Hold it right there Rick Warren

I was away when Rick Warren’s Saddleback forum aired. Brett McKracken, managing editor of Biola magazine, gives the Pros and Cons of Rick Warren as the new James Dobson. This blog has all the videos of it together and links to the transcripts, near as I can tell. Personally, I continue to be disgusted that Evangelicals feel they have every right to help the nation decide who to vote for. I find it offensive that Rick Warren would use so much money getting his name and church on the major networks—for Jesus. There are no little sit-downs with Presidential Candidates. To call yourself their personal friends right before the candidate’s perspective Party conventions is a power play, plain and simple.

I’d like to address Rick Warren’s use of the word Worldview. At the very beginning of the forum he says that faith and worldview are the same thing. That’s just dead wrong. He then asks the candidates about their faith in terms of worldview. The idea of Worldview is actually a philosophical construct. It is very old and yet Evangelicals have coined the term so closely to faith, that Rick Warren has here actually made the two one. The original word in German is Weltanschauung. Faith is not a perspective. Faith has an object: God. Faith is nothing without its object. This is very important. In a terribly ad hoc, sloppy manner, Rick Warren here turns faith into a way of seeing the world in order to identify with a presidential candidate. That’s just sick. I don’t believe I’m just haggling over words here. Theology and Philosophy, while both relating to cognitive belief, are distinct. In blurring the lines Rick Warren is really out of line.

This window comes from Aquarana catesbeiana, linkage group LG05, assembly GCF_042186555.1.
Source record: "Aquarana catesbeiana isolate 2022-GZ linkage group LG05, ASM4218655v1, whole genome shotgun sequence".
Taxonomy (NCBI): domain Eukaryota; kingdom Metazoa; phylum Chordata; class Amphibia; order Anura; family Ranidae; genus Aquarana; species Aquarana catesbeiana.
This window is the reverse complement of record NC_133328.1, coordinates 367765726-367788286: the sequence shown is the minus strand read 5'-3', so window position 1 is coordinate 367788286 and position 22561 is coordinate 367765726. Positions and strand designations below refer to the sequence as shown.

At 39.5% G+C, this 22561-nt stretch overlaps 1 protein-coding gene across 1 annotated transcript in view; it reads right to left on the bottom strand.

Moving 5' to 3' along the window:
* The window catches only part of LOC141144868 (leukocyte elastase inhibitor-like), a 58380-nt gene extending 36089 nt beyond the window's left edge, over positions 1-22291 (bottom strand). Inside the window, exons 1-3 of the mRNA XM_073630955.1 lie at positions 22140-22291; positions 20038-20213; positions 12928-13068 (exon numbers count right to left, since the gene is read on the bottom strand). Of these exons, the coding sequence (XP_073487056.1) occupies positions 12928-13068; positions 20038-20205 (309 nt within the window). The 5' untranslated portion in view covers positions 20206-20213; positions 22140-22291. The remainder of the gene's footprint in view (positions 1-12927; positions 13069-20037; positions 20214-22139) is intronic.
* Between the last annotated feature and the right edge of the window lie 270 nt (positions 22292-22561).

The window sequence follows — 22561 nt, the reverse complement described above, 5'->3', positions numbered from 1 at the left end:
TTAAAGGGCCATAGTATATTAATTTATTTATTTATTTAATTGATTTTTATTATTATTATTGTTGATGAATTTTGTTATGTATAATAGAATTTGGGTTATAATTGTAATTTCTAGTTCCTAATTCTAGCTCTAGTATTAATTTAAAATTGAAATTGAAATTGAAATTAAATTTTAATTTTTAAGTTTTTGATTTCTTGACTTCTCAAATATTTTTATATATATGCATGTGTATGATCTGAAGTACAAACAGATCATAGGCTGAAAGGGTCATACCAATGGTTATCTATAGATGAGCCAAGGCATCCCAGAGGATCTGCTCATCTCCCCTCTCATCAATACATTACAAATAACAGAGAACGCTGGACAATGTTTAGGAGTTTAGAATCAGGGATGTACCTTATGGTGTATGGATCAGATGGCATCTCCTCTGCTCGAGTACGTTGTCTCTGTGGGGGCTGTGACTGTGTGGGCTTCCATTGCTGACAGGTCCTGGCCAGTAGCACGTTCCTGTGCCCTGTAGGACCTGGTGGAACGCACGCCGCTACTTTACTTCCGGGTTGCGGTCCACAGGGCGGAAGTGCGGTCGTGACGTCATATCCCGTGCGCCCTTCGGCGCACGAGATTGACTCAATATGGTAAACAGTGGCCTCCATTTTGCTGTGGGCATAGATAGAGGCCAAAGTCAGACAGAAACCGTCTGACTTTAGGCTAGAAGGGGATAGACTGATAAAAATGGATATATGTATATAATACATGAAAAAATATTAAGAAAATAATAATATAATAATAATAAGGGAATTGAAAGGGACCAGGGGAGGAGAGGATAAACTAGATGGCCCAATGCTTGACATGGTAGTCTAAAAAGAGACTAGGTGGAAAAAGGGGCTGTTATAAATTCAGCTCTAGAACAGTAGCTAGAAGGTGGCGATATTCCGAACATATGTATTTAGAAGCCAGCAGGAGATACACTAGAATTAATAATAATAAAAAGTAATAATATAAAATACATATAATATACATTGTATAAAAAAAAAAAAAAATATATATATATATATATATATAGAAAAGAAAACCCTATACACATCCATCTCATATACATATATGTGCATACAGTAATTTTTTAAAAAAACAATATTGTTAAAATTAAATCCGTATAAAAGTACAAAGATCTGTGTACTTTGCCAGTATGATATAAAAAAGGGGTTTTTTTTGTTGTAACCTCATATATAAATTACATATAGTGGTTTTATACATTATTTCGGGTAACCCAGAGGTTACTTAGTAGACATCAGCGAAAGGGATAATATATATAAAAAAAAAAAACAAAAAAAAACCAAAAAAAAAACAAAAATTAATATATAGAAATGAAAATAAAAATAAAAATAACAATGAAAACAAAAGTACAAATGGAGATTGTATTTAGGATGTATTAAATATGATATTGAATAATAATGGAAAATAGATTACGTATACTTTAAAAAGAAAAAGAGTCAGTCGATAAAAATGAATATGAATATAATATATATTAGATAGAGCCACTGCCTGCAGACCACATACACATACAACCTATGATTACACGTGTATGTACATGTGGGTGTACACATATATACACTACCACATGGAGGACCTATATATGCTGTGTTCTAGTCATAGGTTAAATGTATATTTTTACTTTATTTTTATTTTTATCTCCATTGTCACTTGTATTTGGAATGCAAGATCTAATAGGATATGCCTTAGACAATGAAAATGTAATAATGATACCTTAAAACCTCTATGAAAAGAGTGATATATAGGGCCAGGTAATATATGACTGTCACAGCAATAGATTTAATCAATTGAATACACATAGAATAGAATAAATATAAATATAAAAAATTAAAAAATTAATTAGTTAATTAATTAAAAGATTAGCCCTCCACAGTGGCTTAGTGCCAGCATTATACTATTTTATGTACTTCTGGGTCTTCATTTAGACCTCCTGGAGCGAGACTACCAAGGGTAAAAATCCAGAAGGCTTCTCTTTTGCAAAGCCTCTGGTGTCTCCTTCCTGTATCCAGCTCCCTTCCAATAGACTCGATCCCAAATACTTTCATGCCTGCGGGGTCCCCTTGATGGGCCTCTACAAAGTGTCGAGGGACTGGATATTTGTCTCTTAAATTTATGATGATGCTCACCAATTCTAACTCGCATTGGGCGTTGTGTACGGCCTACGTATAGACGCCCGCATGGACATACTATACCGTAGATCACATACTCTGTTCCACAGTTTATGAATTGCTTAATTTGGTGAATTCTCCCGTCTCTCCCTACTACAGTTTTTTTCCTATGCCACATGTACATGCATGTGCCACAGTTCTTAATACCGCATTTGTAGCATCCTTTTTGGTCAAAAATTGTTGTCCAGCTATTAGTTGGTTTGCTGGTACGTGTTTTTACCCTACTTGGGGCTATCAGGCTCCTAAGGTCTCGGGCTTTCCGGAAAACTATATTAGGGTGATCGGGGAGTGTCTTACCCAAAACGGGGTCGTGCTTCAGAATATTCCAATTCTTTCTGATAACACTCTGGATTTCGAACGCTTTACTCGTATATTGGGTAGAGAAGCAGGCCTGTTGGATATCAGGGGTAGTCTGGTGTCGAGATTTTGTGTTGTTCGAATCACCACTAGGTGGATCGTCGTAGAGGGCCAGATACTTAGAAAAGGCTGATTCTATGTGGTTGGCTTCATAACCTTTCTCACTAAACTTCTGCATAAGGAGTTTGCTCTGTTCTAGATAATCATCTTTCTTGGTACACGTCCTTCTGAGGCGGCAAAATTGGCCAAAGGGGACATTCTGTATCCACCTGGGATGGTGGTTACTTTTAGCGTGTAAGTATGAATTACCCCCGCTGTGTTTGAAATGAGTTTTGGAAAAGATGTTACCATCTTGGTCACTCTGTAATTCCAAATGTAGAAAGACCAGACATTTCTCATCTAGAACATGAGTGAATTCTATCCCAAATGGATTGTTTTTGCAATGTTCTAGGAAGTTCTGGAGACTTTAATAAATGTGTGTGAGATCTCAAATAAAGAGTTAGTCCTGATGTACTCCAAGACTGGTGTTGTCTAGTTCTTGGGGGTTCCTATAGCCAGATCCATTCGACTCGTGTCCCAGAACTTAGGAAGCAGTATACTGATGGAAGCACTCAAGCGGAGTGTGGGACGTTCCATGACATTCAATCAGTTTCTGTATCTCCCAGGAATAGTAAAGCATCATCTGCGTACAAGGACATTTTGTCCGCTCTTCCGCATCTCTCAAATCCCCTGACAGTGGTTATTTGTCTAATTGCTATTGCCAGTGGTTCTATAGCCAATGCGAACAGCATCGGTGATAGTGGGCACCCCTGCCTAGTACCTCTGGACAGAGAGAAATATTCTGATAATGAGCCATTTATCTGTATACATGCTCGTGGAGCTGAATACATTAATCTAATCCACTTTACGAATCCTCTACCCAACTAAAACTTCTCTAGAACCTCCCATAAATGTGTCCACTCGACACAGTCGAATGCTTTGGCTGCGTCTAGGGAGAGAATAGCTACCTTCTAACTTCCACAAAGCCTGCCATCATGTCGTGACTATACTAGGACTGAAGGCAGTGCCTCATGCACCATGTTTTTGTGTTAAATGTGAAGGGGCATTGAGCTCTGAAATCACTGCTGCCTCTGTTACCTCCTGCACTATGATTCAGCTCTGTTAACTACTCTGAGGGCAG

I first read about the forum in the Dallas Morning News, in an article titled, “McCain, Obama share their views on evil, marriage, abortion at faith forum.” The article describes the differences in candidate response to the question: “At what point does a baby get human rights in your view?” This question is what this whole forum will be remembered by. Here’s the video. The question falls at 3:48. Look at Obama’s total answer. I don’t care for his reply to this direct question, but he does give a thorough apologetic for the Democratic Party position. No surprise. His point that abortions have not decreased under President Bush is an important one, but I think it has been ignored.

For John McCain on the other hand, the crowd gave him a twelve second ovation in reply to the answer: “At the moment of human conception.” Does this question not seem framed to give them what they want to hear? Here’s the video, the same question on abortion starts at 3:15:

His actual reply after the applause was short and (for Republicans) sweet. “I have had a pro-life record for years.” Enough said. But is it really enough? Are pro-life politicians really delivering? Have they overturned Roe v. Wade? Have the made life better for babies, for children or for mothers seeking abortions? The question was about human rights. Obama seemed to say that it was a large question. McCain parsed code words. I don’t think either candidate dealt with the question, because I don’t think the question was as deep as it pretended to be.

The Dallas Morning News typified it all by giving Richard Land the last word on Obama and McCain:

“I’ll take a third-class fireman over a first-class arsonist,” said Mr. Land.